1. Pre-season talk had
Reesing has been playing with a groin injury which has affected his lateral mobility a little. For a guy like him, who likes to make those winding, bouncing scrambles in the pocket, it has taken away an element of his game.
But the groin injury isn't the whole problem. He's made some just plain bad decisions, which I think are, to some degree, the result of a guy who had an awful lot of pressure on him, especially when the defense was playing poorly early in the year.
That said, he's KU's spark plug. He's a great leader and his confidence permeates everyone around him.
2. Who are Reesing's favorite targets? How has Dezmon Briscoe performed this season?
It's been a down year for Briscoe, who along with , is Reesing's favorite target. Briscoe has had a few more drops than he should. It hasn't helped that some of them would have been touchdown passes and one of them would have won a game at Colorado (it was a tough play, but one he would make most of the time).
I think his draft stock has taken a hit.
3. The offensive line really stepped in the Nebraska game and did a good job against Suh and Crick. What adjustments, if any, were made for that game?
There has been a lot of personnel shuffling along the offensive line, but it appears they found something with Jeff Spikes, a former tackle, at guard and Brad Thorson, a former center, at right tackle.
4. Talk about Jake Sharp and Toben Opurum. Are these two the core of the runing game?
Those are the two guys, but it's hard to tell if Sharp is healthy or not. He has a leg injury that took away some of his 4.3 speed and at this point it seems Opurum is the better back. He gets yards after contact and has enough speed. If it tells you anything, Opurum was offered scholarships by Notre Dame and Florida, although he was offered those under the assumption he would play fullback.
5. What are the overall strengths of the offensive unit as a whole? What are the weaknesses?
The strengths are that Kansas has an excellent quarterback and the classic combination of a big-play receiver and a possession receiver on the outside. The Jayhawks don't run it well and are only passable in pass protection, but Reesing, Briscoe and Meier are good enough to overcome that most of the time.
6. What have been the Jawhawks defensive struggles this season?
Stopping the run, especially late in games, has been a killer. And it seems like if you need an easy 15 yards, just run a go route on whoever KU's
right left cornerback happens to be that week (there are three possibilities). He'll get flagged for interference half the time.
The defense is much better than it was early in the year, and has actually played well enough to win each of the last five games.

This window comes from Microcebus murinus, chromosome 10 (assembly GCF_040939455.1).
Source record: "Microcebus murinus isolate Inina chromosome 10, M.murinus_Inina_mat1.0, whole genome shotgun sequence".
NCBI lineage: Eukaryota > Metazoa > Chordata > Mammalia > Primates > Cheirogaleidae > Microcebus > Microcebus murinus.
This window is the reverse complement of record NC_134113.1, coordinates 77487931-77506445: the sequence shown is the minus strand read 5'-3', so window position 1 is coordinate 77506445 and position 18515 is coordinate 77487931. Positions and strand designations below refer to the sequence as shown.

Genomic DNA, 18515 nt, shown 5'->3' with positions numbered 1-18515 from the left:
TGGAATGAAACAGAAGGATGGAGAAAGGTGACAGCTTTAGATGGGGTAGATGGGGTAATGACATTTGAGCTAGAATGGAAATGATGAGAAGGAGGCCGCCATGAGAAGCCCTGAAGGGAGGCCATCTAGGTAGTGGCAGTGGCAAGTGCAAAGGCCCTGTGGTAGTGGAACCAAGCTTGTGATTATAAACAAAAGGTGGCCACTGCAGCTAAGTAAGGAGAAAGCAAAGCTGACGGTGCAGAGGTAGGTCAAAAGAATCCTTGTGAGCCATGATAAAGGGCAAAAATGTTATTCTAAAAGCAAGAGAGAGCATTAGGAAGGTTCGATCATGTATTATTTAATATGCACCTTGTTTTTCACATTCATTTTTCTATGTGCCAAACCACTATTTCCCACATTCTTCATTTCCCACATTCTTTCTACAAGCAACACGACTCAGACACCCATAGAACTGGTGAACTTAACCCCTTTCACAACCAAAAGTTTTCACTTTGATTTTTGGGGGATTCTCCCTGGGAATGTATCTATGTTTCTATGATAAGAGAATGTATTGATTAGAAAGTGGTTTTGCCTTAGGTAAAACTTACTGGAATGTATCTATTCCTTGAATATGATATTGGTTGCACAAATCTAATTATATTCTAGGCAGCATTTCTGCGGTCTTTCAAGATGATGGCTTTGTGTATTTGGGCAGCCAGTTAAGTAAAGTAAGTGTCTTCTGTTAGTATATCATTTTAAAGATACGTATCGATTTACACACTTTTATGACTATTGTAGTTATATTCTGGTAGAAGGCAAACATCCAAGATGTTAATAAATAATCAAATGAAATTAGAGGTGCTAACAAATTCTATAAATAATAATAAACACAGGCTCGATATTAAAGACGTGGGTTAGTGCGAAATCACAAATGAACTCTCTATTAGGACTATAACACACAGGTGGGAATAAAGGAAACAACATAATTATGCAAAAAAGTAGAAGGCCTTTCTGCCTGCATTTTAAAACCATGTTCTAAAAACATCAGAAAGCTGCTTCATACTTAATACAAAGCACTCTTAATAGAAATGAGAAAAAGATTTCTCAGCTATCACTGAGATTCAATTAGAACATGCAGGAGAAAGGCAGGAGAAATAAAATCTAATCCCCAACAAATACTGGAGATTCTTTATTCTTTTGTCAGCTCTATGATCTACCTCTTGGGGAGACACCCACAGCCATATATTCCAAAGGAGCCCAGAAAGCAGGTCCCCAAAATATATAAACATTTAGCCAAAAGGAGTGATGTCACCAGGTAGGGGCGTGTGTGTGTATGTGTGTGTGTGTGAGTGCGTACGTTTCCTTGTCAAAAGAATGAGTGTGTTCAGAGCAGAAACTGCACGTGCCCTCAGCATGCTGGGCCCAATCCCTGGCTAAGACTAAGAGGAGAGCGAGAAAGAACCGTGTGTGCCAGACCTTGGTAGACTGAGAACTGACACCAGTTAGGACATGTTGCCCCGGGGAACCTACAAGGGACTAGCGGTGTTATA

7. How are they at defending the run? The pass? Can the Jayhawks successfully pressure McCoy? Do they need to blitz, or will the typical two deep safety look with an eye on underneath routes do? How much success do you think they can have in any sort of man coverage?
First of all, I think man coverage would be a quick way for to go all on KU (you may recall a 300-yard receiving game by Bowman against KU in 2006) Kansas doesn't have the athletes to compete with Texas' receivers one-on-one, and KU has never played much man defense anyway.
While I don't expect McCoy to be pressured a ton, the Jayhawks have to decent pass rushers in Maxwell Onyegbule and Jake Laptad, so three or four sacks isn't out of the question. I think KU should blitz a lot, because it's obvious that lining up Texas' guys against Kansas' guys is not a fair matchup. Maybe blitzes can be a bit of an equalizer. I don't know.
8. What are the strengths of the defensive unit as a whole? What are the weaknesses?
The strengths are the ends I mentioned above, Onyegbule and Laptad, and safety Darrell Stuckey, who's an excellent player having a down year.
The weaknesses are the linebackers. I could give you a dozen different theories as to why they're the weakness, but suffice it to say they virtually never make any kind of play.
9. What are the key matchups?
I think implying there are pivotal matchups implies Texas should be concerned with anything other than Texas, which I'm not sure is the case.
Briscoe is the most talented player on KU's roster. He'd be a starter anywhere in the league, I think, including Texas. He's a first-day NFL draft pick, most likely. And he had 269 yards at Oklahoma last season. So he's the most dangerous guy from a UT perspective.
10. What do the Jayhawks need to do to beat the Horns?
Win the turnover battle by at least two, maybe three, while also not having anything disastrous happen on special teams.
In most games, you'd say Kansas would fare better if the score got into the 30s, but in this case I don't think KU wants any part of a shootout with Texas. The best case scenario for KU is that it gets a pick six or whatever early, maybe gets another turnover in the first half and goes into the fourth quarter with a 10-7 lead or something.